This sounds kind of like the National Front which at least until recently was considered fringe. Whereas in America major political parties base their entire appeal on white resentment.
  • edited May 2014
    The National Front has been fringe, though some parties like that have made enough headway to cause discussion in parts of Europe. You're right that there are differences, though I am not so sure skin color is so absent as a factor in Europe. Certainly generationally my grandmother would comment on "darkies", though more with socialized prejudice than implacable ill-will. Skin color is surely a factor in the experience of Indian/Pakistani immigrants - though again, as you note, there are differences, because language and religion (Islam) are significant factors too. (I taught briefly in a "public" (US sense) school that was over half "ethnic minority", and we had all the students take half a semester each of French, German, Urdu, and Punjabi; as far as I know the Indian/Pakistani parents had no complaints about their kids learning some German/French, but there were white parents who did not like their kid learning a "Paki language". Not all "foreign" languages are foreign in the same way.)
    I agree that tribalism/xenophobia is not necessarily racism - e.g. various forms of traditional white British antipathy to equally white and ethnically very closely related German and French people.
    I guess I think the American experience is uniquely configured, and I think you are right to resist the possible implication that the black experience(s) in America is just a subset of a generic "racism" across various locations - it's more specific than that; but at the same time the same ugly impulses find different channels/shapes in other social configurations. There's discussion at the moment based on the latest Social Attitudes survey of whether Britain is becoming more or less racist. Some of the commentary I think is grappling with some of the distinctions you are looking to draw, e.g.
    the proportion of people who, asked about their opinion of themselves, admit to being “a little” or “very” prejudiced jumped from 26% in 2012 to 30% last year.
    In 1983, 49% of people said that they would “mind a lot” if a close relative were to marry a black person. When British Future, a think-tank, asked a similar question in 2012, the figure had fallen to just 15%. According to Robert Ford, an academic at the University of Manchester: “In the 1980s, people said they weren’t racist but didn’t want black in-laws. Now it’s the opposite.”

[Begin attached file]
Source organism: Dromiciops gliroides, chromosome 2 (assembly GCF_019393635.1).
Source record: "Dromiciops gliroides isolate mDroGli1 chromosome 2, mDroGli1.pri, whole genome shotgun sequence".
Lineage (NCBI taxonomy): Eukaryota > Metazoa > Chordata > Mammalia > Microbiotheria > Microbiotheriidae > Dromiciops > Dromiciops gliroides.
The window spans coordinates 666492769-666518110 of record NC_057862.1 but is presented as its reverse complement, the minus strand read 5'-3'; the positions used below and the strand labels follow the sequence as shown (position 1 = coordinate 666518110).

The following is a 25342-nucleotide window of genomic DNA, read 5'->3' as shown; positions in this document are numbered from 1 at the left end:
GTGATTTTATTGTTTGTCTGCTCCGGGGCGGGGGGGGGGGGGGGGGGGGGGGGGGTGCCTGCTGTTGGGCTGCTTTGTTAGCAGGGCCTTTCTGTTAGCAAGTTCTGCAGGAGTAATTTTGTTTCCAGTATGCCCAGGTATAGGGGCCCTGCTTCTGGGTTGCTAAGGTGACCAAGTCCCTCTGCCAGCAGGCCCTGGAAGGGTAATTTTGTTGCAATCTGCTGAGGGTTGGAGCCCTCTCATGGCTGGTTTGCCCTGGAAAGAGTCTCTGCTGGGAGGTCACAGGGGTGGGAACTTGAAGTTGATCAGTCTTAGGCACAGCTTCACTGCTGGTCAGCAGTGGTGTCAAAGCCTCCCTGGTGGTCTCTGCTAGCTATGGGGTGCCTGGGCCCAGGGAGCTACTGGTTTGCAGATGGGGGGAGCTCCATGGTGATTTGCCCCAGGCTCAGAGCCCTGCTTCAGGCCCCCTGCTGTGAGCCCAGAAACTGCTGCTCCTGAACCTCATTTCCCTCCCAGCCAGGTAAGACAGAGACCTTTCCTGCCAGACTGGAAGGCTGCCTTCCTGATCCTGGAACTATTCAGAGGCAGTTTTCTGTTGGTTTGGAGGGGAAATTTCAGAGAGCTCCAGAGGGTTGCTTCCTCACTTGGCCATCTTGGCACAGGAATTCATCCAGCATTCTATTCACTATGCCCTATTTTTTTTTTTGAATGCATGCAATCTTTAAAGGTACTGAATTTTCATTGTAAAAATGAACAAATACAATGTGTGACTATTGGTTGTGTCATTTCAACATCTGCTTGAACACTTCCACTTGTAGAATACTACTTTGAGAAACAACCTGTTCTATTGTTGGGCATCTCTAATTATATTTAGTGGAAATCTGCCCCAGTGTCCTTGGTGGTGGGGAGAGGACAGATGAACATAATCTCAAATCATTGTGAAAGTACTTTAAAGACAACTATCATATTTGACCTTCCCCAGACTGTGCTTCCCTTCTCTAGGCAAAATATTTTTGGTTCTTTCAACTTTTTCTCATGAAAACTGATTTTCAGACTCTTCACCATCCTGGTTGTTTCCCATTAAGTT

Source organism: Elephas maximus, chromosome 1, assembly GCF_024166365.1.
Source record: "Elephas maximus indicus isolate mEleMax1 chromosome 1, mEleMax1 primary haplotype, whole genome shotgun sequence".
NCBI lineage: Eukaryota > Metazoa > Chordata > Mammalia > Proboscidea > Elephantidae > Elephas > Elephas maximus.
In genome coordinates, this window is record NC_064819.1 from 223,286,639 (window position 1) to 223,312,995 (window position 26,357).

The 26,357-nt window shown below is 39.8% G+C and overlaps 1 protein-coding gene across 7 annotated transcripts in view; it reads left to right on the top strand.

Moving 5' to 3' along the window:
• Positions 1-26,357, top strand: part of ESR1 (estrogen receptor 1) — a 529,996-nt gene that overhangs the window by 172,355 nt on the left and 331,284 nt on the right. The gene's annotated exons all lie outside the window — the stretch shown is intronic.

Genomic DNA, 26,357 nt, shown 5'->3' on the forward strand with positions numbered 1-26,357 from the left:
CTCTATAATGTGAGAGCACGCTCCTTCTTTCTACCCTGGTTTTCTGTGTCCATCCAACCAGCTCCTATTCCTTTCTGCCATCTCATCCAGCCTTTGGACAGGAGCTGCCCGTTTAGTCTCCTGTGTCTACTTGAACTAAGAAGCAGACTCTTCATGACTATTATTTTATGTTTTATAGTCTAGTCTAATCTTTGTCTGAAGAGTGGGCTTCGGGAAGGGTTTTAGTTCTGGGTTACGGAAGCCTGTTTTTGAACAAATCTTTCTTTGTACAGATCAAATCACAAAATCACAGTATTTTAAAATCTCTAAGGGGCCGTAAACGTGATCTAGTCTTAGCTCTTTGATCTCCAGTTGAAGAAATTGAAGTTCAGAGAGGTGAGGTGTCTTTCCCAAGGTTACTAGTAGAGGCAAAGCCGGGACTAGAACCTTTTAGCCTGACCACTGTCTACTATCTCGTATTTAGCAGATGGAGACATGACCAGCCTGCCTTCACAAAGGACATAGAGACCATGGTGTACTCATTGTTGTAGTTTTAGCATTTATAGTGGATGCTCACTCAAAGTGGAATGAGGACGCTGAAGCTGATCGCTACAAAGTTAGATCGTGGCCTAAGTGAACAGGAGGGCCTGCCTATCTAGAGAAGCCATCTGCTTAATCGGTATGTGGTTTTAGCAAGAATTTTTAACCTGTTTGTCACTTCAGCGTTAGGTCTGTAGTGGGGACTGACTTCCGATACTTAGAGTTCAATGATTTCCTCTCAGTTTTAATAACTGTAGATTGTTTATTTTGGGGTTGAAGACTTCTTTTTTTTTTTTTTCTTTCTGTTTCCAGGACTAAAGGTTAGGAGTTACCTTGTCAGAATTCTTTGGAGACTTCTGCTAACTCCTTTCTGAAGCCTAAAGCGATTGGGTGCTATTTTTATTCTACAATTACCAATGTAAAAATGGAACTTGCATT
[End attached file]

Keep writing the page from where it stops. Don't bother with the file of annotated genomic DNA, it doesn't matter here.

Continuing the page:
Would this fit with what you are after, i.e. the self-description as "prejudiced" would be more like your "tribalism" and the willingness to have black in-laws "racism"?
    ETA, sorry, here's the source.
  • I do so enjoy arguing with academics. You guys footnote everything and provide sources and documentation. Which seems like an awful lot of bother as compared to just pulling it out of your ass like me ;+)

    I do think we are saying the same thing differently. Although when I look at the definition of xenophobia it seems to have a foreign component to it. You have to be from another country to be a victim of xenophobia.

    Whereas racism doesn't seem to matter whether you are foreign or domestic.

    Britain had their fling with slavery and then seemed to let it go once the jig was up. I am not aware of there being a British equivalent of the Klu Klux Klan or a Jim Crow period or a political leader physically standing in the school house door to prevent black children from attending or a major political party who's sole unifying theme is opposition to that that that Negro in the Whitehouse and an uncompromising willingness to do damage to your own constituents simply to further that opposition.
  • edited May 2014
    Lol, it's a professional disease.

    Yes, Britain does not have good equivalents to those things, or the great migration or the Underground Railroad or lynching or even Ann Coulter (though you can find racist rants and defenses of "White Britain" fairly easily in comments under Internet articles that sound a lot like some American white restoration rants).

    One thing I found interesting in that article I linked was the suggestion that willingness to describe yourself as prejudiced is relative to the level of social expectation, so that people might more readily describe themselves as more prejudiced when the standard has become more strict, or when they are comparing themselves to a social average that is less prejudiced. Is part of what makes it easier for people here to deny that racism is still an issue that they are comparing themselves still to the Klan?

    Of course another thing that makes it more complicated for me is that when I moved here, as a European I had prejudices against *white* Americans.
  • Well this is no fun

    It seems we are in agreement

    Wanna fight anyway?
  • Given the way intent comment threads generally seem to go on this topic, let's bask in the small miracle.